Roasted Squash, Mark Driscoll, and other Collapsing Things

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My friend Tracy just left for a trip to China. I was trying to reassure her that the to-do list would get done and that her son would be just fine without her. As we parted, she called out, "The world is a scary place!" Tracy is one of the least fearful people I know, but she's right. The world is a scary place, and my little life in Bellingham doesn't know the half of it--ebola, extremists, refugee camps, dictators, drought. But you don't even have to go that far to run into grief, loss, depression, loneliness, poverty, longing and disappointment of every kind. If I pay attention, it's enough to get me asking every morning, "How then shall we live?"

Some of you know that I grew up in a big, Evangelical church, so the news about Mark Driscoll and Mars Hill Church has me really thinking about leadership, about religion, and how the two of those things can get so #$%ed up when they intertwine--how many people get hurt when what's supposed to be a message of love becomes one of shame, subservience, and sin. 

It's tempting to villainze people like Mark Driscoll, but a client reminded me this week that what we permit, we promote. It's our own longing for certainty and belonging that allows leaders like Driscoll! It's our own drive to codify, categorize, and enshrine that lets us idolize institutions or people that will fail us. In the end, we've got to have something more bedrock than church, than work, even than family and our relationships with one another. It's that darn Saint Catherine of Genoa again, running through the streets and proclaiming, "My deepest me is God!" If we dig down and find love of power, success, or fame, workaholism or violence, we haven't descended far enough. Because if we go to that deepest place, there is nothing to fear.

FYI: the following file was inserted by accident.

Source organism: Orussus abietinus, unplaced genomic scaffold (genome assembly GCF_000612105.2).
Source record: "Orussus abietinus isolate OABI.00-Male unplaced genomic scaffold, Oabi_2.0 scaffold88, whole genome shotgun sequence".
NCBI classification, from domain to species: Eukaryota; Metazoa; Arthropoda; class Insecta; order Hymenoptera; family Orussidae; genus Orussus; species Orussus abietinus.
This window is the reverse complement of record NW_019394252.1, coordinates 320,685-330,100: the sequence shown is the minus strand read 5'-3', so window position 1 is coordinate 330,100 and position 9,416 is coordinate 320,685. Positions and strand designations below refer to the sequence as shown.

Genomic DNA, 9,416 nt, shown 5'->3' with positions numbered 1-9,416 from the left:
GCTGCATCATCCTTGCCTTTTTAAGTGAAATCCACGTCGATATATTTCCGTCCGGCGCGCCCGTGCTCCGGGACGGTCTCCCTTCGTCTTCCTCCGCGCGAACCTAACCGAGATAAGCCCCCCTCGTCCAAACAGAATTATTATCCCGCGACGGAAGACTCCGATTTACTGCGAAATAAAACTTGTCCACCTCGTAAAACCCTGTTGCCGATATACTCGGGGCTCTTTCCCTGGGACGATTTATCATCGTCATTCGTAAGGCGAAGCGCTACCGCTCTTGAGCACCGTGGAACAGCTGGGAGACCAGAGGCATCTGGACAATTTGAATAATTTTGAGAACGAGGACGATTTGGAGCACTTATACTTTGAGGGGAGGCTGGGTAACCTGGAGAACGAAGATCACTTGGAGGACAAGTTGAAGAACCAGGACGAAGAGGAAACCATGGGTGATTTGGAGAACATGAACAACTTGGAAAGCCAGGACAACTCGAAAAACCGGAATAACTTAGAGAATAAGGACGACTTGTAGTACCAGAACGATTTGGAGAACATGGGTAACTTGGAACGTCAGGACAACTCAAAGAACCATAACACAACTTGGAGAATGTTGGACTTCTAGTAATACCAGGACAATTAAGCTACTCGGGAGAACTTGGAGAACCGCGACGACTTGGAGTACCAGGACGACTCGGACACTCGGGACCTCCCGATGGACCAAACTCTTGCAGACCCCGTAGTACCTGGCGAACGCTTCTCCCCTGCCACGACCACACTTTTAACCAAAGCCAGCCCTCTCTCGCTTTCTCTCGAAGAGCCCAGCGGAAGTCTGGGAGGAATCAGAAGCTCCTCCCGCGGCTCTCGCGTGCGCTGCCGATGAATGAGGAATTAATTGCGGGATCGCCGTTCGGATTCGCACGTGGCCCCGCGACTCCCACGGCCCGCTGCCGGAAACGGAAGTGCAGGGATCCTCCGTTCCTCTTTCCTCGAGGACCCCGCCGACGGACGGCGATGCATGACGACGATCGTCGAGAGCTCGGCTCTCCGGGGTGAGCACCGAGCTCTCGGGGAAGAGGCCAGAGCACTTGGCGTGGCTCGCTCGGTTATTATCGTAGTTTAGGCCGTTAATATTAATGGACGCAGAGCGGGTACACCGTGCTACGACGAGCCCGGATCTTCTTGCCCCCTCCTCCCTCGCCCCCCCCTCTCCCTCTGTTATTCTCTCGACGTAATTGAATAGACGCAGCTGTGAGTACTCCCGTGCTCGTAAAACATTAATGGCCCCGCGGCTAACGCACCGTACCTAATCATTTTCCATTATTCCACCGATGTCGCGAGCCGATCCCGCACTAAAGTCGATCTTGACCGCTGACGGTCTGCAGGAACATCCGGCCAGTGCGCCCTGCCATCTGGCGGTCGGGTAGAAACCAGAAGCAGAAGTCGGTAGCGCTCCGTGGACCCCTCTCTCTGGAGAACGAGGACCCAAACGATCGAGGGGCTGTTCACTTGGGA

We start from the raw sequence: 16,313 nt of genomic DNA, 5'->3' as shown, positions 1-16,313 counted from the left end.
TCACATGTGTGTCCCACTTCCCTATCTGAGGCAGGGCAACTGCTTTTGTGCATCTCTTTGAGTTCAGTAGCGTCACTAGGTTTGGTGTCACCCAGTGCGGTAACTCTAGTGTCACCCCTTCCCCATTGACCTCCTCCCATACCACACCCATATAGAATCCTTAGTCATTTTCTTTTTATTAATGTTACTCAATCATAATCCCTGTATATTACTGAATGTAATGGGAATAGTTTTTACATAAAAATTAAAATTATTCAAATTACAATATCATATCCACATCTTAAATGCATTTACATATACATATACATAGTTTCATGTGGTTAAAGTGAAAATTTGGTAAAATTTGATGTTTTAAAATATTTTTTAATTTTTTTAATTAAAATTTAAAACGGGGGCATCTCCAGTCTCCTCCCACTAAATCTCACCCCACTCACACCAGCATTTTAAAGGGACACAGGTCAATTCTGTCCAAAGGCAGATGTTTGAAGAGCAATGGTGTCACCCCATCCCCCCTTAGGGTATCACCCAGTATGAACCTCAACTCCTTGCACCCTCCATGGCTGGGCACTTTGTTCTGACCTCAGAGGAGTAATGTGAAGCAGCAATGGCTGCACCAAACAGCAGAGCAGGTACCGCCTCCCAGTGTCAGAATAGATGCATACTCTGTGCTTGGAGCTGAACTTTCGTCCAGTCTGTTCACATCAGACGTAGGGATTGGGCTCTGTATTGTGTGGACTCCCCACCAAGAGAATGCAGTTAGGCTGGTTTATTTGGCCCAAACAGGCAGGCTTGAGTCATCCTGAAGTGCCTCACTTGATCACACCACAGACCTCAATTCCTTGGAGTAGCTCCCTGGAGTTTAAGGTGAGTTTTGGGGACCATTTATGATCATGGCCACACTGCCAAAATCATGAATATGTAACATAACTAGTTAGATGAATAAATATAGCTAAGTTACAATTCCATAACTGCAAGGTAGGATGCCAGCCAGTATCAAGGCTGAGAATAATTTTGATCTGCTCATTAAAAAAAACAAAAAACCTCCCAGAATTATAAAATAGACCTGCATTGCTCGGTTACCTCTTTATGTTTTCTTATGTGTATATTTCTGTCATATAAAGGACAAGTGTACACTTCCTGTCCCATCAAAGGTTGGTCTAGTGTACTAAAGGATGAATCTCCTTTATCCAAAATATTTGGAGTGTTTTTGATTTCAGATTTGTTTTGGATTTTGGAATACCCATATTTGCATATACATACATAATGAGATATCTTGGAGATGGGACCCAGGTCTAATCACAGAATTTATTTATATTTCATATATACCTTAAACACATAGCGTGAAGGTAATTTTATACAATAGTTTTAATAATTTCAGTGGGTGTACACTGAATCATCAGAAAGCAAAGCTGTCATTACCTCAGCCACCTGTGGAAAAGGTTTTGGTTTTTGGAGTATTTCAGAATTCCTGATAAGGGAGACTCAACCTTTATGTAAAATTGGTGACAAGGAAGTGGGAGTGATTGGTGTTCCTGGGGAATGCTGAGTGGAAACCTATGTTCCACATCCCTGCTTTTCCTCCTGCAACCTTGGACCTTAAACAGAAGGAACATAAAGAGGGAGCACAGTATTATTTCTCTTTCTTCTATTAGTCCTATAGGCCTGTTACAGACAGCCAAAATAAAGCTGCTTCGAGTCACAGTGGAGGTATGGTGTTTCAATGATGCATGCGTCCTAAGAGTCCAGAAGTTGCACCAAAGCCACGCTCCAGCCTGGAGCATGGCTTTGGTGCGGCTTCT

I'm now one of those food bloggers that's tempted to apologize for not writing about food, but here's another poem instead. And if you can stay hooked for a minute, there's a little bit about roasting squash down there, too.

On the Resignation of a Public Figure

I believe what they say,
what every news outlet almost gleefully reports--
he lied, cheated, abused his power, 
betrayed thousands of people.

I picture him, at home with his family,
avoiding the liquor cabinet (or not),
sneaking out to his car,
driving for hours to get away from himself.

I imagine running into him
at the grocery store, both of us
doing late night milk-runs.
If I got in his way, maybe he'd look up.

Then I could say,
"There is enough. You are enough.
If there is mercy for me, there is
mercy for you.
We're all dipping into the same bucket,
and it never runs out." 

P.S. I had collected quite an assortment of squash from my CSA deliveries--delicata, acorn, butternut. I know from experience that a huge, hard squash sitting there probably won't get thrown last-minute into dinner. So I halved everything, rubbed the cut sides with olive oil, and spread them out on a parchment-lined baking sheet and baked until everything was falling apart--about an hour. After they cooled, I scooped the flesh into a tupperware and stuck it in the fridge. Tomorrow, I'll use it to make squash soup with coconut milk and red curry. But you can just keep it in there, smashing it into quesadillas, tossing it with hot pasta, cream, and parmesan, throwing some in your morning smoothie, dropping dollops onto pizza. Autumn at its best!